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Checkout Form: how to optimize it and increase sales

From our ecommerce experience and a recent Baymard Institute usability study, we’ve gathered some information and best practice to improve your checkout conversion rate.


Periodically we come across research and articles that relate the number of steps within the checkout with the Conversion Rate.
In fact, it is believed that the fewer steps the user takes during the checkout phase, the better (and higher) the conversion rate will be.

From our experience in the field, this correlation does not exist.
The key to minimizing checkout dropouts and improving CR is not the number of steps, but the simplicity and clarity between steps.
In fact, minimizing the cognitive effort that a user makes during the finalization of their purchase pays off in terms of purchase success.

Thanks to data analysis and usability tests carried out with real users, we have collected a list of elements that we believe are crucial in the checkout phase:

  • Extra costs
    Additional costs (including taxes, shipping costs, …) must be declared in the initial phase 
  • Delivery time
    Delivery times must be stated clearly and should be in line with the customer’s expectations
  • Clear labels in fillable fields
    Labels must be understandable to the users; the request for further data can be included if clearly explained and motivated (e.g. telephone / mobile number can be used by the courier while delivering the order)
  • Guest checkout
    The possibility to purchase via guest checkout vs the requirement to create an account before proceeding with the purchase
  • Return policies
    Return policies must be explicit and detailed
  • Local payment systems
    Adopt the payment systems preferred by users based on the country of origin
  • Correct technical functioning
    The correct technical functioning of the checkout is essential, but it should not be taken for granted. It is good practice to provide for a periodic analysis of the order history with respect to traffic. In this way it will be possible to understand whether there is any technical issue or the process is working correctly.


In addition to our insights, we would like to share a recent research carried out by the Baymard Institute*, which identified the following causes for abandoning the checkout:

Among these it emerged that the number of fields is one of the major causes of friction, and in detail:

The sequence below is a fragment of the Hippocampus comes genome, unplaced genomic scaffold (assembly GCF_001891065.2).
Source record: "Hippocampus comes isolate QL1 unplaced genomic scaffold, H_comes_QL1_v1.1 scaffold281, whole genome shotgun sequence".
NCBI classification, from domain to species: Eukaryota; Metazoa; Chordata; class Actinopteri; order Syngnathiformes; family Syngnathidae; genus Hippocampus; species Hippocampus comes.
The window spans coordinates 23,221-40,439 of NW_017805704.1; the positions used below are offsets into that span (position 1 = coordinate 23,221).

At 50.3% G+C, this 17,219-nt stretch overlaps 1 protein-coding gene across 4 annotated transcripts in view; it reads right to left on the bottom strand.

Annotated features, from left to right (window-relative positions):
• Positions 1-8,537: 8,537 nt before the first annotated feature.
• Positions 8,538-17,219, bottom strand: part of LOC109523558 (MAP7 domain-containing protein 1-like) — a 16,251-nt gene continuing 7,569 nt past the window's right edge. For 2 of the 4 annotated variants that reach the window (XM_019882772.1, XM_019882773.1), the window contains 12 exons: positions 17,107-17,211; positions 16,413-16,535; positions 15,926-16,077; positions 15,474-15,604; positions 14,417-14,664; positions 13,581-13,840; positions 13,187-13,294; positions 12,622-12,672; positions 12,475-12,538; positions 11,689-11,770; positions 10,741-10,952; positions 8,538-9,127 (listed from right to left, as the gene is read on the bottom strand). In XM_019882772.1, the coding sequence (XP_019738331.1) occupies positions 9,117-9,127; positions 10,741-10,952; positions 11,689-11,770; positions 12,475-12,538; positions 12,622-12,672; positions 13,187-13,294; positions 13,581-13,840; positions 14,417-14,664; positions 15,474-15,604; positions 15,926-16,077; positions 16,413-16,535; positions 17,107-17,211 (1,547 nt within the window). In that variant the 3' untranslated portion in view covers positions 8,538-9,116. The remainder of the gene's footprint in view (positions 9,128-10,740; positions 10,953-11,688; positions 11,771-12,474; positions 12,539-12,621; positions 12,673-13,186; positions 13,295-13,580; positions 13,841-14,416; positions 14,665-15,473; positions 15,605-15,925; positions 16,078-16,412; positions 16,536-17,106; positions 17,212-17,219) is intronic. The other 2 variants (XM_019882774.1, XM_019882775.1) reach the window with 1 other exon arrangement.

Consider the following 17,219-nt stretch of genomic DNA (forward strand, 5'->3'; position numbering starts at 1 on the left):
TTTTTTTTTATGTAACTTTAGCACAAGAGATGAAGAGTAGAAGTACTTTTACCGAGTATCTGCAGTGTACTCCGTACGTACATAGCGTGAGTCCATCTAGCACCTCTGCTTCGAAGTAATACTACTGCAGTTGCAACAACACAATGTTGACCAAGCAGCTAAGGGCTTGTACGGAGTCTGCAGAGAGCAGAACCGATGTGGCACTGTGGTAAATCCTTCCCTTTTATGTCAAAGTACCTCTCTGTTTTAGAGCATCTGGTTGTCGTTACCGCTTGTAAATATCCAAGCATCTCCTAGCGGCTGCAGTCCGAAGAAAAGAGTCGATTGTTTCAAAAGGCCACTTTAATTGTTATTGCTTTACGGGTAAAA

• the checkout process takes an average of 5.2 steps
  • the number of fields in the checkout forms is very high: the average is 11.8 fields
  • 18% of users abandon orders in checkout due to a “too long / complicated payment process”

Therefore, this research shows that compared to the number of steps, the number of fields within the checkout has a greater impact in discouraging the user from completing the purchase.


So, how to decrease abandonments and have a good CR simply by optimizing the checkout form?
Definitely by reducing the fields defined as mandatory by 20%-60% and keeping only those that are truly relevant!

To better investigate this topic, we’ve gathered 5 tips and examples that can help you reduce your churn rate and improve your conversion.

  1. 1. Use “Single” Name Field

Users generally think of their name as a single entity, which therefore includes Name and Surname.

In user tests conducted by Baymard, 42% of users have incorrectly typed out their full name in the name field at least once; in contrast, only 4% of users hesitated briefly before typing their full name, and none experienced any typing or interacting problems observed in the case of multi-name fields.

Therefore, our first suggestion is to support user behavior and combine First and Last Name into a single Full Name field.

  1. 2. Hide Address Line 2, Company and Coupon Code Fields

Some fields such as Address Line 2, Company and Coupon Code are generally optional and are usually filled in by a small subgroup of users; however in most of the checkout forms, these fields are shown on the page, causing friction in the compilation. Baymard’s research confirms this trend:

  • 30% of the analyzed users stopped after filling the address field in an incomplete way, wondering which data should actually be entered (only street, or even the house number, postcode, province, …)
  • the Company field was not completed by almost all users who, however, when they met it, spent time reading and understanding the label